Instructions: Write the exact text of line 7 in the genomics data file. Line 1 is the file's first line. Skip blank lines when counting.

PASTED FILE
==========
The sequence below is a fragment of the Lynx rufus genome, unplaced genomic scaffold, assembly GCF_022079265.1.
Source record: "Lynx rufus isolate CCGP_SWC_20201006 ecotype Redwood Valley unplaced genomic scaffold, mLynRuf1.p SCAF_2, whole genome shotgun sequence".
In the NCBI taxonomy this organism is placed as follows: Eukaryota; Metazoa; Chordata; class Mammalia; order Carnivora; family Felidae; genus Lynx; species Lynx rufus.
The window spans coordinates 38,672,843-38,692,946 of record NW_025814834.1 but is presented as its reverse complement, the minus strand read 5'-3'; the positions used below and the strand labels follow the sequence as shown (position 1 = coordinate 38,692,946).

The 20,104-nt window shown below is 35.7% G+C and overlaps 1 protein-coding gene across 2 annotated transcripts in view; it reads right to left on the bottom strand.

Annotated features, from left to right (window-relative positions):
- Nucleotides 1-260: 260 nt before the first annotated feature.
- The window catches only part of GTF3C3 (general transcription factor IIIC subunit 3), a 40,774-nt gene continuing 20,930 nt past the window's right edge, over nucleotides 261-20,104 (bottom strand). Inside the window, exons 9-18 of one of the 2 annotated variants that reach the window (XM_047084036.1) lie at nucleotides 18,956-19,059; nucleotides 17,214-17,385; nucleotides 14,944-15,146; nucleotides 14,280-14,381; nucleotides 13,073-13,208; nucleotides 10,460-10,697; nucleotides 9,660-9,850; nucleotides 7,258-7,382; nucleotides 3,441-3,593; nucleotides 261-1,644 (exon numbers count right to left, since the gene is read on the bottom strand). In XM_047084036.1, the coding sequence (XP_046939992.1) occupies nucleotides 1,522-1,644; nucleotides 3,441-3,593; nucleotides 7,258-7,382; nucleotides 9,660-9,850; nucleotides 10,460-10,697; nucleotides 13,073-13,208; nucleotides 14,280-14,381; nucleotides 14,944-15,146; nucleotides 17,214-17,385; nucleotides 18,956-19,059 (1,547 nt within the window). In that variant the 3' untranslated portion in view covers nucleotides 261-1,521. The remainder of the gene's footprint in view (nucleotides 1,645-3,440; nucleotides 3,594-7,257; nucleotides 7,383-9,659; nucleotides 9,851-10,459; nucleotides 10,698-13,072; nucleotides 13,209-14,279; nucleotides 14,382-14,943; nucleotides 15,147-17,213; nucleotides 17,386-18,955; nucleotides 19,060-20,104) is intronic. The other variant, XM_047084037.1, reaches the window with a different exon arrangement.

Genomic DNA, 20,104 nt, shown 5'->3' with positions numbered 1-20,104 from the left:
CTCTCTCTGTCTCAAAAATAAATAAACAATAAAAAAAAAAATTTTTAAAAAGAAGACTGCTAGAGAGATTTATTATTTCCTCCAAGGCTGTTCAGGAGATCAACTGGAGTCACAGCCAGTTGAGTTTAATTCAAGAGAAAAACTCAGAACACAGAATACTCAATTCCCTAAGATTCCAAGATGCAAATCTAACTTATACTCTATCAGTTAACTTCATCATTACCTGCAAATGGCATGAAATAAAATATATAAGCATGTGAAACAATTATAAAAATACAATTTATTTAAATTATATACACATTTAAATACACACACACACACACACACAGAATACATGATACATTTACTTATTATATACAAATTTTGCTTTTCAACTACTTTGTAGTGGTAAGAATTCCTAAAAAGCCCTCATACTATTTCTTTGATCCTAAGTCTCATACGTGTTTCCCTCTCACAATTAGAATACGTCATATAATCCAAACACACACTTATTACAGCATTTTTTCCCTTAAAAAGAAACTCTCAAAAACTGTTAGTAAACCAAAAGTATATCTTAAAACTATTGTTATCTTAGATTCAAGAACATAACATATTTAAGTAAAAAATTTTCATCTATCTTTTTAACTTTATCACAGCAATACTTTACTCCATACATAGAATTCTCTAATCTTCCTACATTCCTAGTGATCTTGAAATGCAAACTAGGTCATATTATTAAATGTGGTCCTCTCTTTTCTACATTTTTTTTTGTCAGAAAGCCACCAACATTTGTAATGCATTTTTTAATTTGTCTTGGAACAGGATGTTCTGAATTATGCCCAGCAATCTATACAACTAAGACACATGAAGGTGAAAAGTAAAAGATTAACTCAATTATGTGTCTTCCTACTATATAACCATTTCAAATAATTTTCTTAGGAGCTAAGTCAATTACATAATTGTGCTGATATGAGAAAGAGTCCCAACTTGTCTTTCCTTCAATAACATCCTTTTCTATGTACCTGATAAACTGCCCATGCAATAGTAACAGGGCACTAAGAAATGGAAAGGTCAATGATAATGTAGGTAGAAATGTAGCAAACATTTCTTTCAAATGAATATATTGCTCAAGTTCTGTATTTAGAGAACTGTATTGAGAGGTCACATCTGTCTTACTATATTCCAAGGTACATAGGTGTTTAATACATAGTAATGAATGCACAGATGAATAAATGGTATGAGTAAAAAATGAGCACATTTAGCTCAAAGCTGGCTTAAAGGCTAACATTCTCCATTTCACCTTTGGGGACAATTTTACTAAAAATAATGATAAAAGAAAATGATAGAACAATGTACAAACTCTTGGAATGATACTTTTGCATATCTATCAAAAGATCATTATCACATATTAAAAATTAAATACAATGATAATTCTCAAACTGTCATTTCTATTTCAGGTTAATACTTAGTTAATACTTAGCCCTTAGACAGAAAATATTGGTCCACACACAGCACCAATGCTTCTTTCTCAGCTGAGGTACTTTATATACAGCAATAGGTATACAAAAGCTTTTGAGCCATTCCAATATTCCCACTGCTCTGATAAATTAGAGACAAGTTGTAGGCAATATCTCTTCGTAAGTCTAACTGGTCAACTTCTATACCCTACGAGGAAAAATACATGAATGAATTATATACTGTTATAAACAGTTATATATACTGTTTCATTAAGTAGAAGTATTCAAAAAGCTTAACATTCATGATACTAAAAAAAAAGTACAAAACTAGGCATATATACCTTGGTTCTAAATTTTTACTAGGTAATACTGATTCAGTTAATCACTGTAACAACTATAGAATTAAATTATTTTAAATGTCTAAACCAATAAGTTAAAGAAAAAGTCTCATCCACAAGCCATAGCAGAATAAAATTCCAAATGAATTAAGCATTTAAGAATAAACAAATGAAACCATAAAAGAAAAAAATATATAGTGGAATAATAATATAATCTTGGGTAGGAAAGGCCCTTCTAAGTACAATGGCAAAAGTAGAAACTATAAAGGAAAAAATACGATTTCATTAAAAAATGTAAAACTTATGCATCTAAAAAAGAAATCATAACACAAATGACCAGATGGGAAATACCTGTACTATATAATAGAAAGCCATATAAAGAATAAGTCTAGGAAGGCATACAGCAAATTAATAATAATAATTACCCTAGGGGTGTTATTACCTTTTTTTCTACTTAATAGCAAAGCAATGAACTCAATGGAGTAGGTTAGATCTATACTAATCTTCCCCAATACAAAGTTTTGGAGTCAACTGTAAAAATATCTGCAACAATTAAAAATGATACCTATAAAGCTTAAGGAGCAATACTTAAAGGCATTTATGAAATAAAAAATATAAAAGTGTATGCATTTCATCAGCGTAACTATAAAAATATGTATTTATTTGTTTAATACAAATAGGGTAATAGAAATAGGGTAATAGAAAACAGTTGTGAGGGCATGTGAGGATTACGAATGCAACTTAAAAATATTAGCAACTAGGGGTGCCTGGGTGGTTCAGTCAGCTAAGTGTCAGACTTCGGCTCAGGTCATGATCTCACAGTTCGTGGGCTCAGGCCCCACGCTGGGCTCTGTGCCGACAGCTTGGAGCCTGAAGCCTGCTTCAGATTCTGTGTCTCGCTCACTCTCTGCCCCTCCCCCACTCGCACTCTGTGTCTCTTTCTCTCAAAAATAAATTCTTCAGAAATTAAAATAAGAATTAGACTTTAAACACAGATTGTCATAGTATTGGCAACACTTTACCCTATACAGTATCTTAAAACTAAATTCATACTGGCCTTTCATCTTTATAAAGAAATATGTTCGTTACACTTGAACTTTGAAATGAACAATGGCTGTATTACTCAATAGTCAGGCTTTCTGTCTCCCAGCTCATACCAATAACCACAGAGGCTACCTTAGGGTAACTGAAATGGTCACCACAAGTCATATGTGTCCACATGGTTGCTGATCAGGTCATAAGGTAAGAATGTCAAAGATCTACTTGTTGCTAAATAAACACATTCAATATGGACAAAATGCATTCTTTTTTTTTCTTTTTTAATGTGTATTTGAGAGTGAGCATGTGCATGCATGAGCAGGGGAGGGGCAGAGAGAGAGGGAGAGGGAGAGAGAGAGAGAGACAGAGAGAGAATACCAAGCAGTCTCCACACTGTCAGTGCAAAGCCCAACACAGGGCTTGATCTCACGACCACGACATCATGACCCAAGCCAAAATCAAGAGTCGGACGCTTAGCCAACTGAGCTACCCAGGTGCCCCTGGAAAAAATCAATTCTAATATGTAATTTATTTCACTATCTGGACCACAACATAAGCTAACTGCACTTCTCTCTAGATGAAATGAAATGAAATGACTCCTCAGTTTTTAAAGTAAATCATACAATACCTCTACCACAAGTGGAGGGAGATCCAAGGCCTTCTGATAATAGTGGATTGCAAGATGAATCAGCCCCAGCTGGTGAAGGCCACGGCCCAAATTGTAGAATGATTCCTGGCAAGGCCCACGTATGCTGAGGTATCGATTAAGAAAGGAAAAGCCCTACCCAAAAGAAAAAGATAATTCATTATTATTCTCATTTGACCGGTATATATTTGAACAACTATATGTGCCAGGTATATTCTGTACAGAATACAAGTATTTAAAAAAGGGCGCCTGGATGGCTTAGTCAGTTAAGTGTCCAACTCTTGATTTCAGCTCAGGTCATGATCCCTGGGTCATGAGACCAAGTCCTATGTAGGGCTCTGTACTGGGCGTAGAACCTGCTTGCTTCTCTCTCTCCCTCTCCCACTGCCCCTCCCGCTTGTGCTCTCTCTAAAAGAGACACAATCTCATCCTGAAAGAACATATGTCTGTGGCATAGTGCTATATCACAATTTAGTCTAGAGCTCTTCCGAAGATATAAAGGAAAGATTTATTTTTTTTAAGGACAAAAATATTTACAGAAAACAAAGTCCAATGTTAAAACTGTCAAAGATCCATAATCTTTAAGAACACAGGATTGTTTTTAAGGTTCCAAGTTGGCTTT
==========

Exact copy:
- Nucleotides 1-260: 260 nt before the first annotated feature.